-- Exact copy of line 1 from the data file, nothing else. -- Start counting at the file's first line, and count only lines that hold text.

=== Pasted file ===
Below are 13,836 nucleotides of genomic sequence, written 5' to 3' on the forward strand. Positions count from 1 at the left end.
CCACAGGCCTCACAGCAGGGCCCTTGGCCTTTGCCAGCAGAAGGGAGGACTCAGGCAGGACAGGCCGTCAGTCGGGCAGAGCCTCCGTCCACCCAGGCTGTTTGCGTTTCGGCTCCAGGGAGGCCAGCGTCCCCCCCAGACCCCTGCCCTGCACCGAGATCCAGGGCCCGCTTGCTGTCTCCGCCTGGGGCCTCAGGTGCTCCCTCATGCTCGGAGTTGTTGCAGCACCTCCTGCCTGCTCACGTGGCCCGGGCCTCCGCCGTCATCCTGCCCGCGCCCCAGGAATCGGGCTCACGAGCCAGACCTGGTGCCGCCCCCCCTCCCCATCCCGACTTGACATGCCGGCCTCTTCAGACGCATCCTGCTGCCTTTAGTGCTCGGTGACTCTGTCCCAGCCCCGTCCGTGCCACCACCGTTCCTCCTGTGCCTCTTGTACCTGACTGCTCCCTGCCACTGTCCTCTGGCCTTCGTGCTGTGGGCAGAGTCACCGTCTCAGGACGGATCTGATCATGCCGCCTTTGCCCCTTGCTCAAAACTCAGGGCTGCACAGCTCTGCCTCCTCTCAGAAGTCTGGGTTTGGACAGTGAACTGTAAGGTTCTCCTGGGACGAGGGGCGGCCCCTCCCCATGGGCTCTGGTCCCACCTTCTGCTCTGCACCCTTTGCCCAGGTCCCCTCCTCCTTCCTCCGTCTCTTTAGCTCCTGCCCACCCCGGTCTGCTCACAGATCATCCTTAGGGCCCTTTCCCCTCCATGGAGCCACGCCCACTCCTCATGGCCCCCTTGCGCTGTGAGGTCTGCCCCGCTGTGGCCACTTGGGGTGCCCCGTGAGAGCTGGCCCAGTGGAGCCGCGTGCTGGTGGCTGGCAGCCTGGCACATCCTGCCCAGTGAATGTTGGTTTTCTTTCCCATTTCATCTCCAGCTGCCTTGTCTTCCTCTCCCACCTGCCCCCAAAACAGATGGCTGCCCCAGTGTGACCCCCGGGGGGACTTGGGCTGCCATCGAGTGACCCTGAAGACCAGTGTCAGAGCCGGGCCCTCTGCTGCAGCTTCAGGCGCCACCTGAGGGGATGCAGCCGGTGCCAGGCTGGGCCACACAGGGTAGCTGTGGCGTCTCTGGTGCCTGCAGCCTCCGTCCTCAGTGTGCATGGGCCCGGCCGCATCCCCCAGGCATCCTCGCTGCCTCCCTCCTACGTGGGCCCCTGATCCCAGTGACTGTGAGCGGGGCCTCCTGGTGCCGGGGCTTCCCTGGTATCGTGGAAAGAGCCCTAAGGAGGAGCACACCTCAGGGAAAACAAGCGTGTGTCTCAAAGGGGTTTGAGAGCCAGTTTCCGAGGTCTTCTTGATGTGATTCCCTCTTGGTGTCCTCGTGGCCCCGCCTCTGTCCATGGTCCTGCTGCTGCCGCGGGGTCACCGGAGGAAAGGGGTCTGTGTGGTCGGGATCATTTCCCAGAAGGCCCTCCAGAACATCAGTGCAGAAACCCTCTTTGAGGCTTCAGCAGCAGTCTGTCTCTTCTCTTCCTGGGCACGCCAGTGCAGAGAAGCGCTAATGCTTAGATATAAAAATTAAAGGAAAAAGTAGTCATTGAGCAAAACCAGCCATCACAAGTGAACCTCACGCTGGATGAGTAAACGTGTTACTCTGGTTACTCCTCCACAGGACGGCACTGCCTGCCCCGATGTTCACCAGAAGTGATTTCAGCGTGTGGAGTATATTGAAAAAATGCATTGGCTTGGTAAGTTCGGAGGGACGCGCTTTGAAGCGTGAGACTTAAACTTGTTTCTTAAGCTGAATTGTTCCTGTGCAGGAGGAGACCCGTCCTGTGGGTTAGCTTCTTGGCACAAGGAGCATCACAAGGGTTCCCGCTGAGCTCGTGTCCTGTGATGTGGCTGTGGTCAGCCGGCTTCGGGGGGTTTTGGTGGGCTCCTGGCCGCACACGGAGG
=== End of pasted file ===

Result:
Below are 13,836 nucleotides of genomic sequence, written 5' to 3' on the forward strand. Positions count from 1 at the left end.